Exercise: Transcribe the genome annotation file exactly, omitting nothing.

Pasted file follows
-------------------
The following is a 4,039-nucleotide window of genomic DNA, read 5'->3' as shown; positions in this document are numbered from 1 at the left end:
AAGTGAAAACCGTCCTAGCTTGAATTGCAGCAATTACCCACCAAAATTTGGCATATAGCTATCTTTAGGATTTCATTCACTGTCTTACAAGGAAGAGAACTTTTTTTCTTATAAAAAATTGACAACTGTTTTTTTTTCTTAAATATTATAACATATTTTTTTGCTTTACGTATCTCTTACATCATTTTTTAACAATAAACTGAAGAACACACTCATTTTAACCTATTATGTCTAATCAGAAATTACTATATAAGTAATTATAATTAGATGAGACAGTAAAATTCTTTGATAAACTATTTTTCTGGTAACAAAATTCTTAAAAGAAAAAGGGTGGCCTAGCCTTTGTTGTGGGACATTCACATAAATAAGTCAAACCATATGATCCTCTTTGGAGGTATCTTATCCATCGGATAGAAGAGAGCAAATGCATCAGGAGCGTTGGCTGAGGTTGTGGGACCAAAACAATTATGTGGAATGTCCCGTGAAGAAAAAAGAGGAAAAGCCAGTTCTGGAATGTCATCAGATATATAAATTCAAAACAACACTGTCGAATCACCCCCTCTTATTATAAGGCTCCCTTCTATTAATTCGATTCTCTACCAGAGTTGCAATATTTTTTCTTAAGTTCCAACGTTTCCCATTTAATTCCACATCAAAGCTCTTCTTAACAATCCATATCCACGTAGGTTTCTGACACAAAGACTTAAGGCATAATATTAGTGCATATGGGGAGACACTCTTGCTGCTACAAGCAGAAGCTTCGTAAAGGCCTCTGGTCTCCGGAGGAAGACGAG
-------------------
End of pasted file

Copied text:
The following is a 4,039-nucleotide window of genomic DNA, read 5'->3' as shown; positions in this document are numbered from 1 at the left end:
AAGTGAAAACCGTCCTAGCTTGAATTGCAGCAATTACCCACCAAAATTTGGCATATAGCTATCTTTAGGATTTCATTCACTGTCTTACAAGGAAGAGAACTTTTTTTCTTATAAAAAATTGACAACTGTTTTTTTTTCTTAAATATTATAACATATTTTTTTGCTTTACGTATCTCTTACATCATTTTTTAACAATAAACTGAAGAACACACTCATTTTAACCTATTATGTCTAATCAGAAATTACTATATAAGTAATTATAATTAGATGAGACAGTAAAATTCTTTGATAAACTATTTTTCTGGTAACAAAATTCTTAAAAGAAAAAGGGTGGCCTAGCCTTTGTTGTGGGACATTCACATAAATAAGTCAAACCATATGATCCTCTTTGGAGGTATCTTATCCATCGGATAGAAGAGAGCAAATGCATCAGGAGCGTTGGCTGAGGTTGTGGGACCAAAACAATTATGTGGAATGTCCCGTGAAGAAAAAAGAGGAAAAGCCAGTTCTGGAATGTCATCAGATATATAAATTCAAAACAACACTGTCGAATCACCCCCTCTTATTATAAGGCTCCCTTCTATTAATTCGATTCTCTACCAGAGTTGCAATATTTTTTCTTAAGTTCCAACGTTTCCCATTTAATTCCACATCAAAGCTCTTCTTAACAATCCATATCCACGTAGGTTTCTGACACAAAGACTTAAGGCATAATATTAGTGCATATGGGGAGACACTCTTGCTGCTACAAGCAGAAGCTTCGTAAAGGCCTCTGGTCTCCGGAGGAAGACGAG